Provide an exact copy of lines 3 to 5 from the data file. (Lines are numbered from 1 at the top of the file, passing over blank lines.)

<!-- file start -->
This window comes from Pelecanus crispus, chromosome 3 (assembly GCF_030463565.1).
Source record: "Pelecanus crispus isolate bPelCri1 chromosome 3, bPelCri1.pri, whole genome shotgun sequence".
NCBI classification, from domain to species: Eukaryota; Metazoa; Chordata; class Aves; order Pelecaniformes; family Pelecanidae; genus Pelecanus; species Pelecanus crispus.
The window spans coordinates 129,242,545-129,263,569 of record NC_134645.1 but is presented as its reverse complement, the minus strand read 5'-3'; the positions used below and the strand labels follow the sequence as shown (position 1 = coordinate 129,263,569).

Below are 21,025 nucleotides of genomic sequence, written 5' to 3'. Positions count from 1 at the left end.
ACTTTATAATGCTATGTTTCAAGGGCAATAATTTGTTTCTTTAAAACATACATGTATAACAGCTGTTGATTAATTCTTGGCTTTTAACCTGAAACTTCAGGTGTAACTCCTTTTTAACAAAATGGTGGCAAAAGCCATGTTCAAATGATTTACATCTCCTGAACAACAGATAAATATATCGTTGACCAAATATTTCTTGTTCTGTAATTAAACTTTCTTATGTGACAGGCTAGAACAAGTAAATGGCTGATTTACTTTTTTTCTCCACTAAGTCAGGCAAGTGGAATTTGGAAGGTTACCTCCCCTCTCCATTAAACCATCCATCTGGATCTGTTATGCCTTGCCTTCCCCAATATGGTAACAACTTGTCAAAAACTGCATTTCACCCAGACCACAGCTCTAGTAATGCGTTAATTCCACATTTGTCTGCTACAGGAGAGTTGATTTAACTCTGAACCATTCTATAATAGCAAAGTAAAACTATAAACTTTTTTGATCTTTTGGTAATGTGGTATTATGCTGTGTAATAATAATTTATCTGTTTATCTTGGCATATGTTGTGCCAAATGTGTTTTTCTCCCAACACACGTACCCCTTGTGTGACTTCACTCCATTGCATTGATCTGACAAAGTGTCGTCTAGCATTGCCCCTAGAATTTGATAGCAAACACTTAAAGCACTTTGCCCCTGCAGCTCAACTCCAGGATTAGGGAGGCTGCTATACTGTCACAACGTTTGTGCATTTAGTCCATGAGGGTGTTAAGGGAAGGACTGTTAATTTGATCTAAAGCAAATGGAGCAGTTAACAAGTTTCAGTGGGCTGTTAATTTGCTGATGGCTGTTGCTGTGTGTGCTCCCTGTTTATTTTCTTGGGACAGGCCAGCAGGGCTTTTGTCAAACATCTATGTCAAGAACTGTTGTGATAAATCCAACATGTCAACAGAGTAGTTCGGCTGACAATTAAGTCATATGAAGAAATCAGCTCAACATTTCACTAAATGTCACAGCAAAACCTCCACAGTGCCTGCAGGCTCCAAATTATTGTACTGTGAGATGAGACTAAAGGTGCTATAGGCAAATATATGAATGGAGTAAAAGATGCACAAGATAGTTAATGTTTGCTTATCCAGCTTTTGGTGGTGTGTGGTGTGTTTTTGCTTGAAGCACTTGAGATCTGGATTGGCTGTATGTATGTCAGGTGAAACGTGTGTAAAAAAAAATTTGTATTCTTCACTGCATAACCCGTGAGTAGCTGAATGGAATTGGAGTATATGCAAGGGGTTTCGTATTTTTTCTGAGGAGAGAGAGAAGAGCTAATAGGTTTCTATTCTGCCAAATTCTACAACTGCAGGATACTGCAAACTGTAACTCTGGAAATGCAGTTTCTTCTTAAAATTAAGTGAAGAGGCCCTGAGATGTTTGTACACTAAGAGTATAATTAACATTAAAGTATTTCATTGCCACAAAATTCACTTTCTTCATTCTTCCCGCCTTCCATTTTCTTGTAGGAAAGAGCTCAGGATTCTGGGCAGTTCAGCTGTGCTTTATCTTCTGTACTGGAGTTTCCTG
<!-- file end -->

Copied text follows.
NCBI classification, from domain to species: Eukaryota; Metazoa; Chordata; class Aves; order Pelecaniformes; family Pelecanidae; genus Pelecanus; species Pelecanus crispus.
The window spans coordinates 129,242,545-129,263,569 of record NC_134645.1 but is presented as its reverse complement, the minus strand read 5'-3'; the positions used below and the strand labels follow the sequence as shown (position 1 = coordinate 129,263,569).

Below are 21,025 nucleotides of genomic sequence, written 5' to 3'. Positions count from 1 at the left end.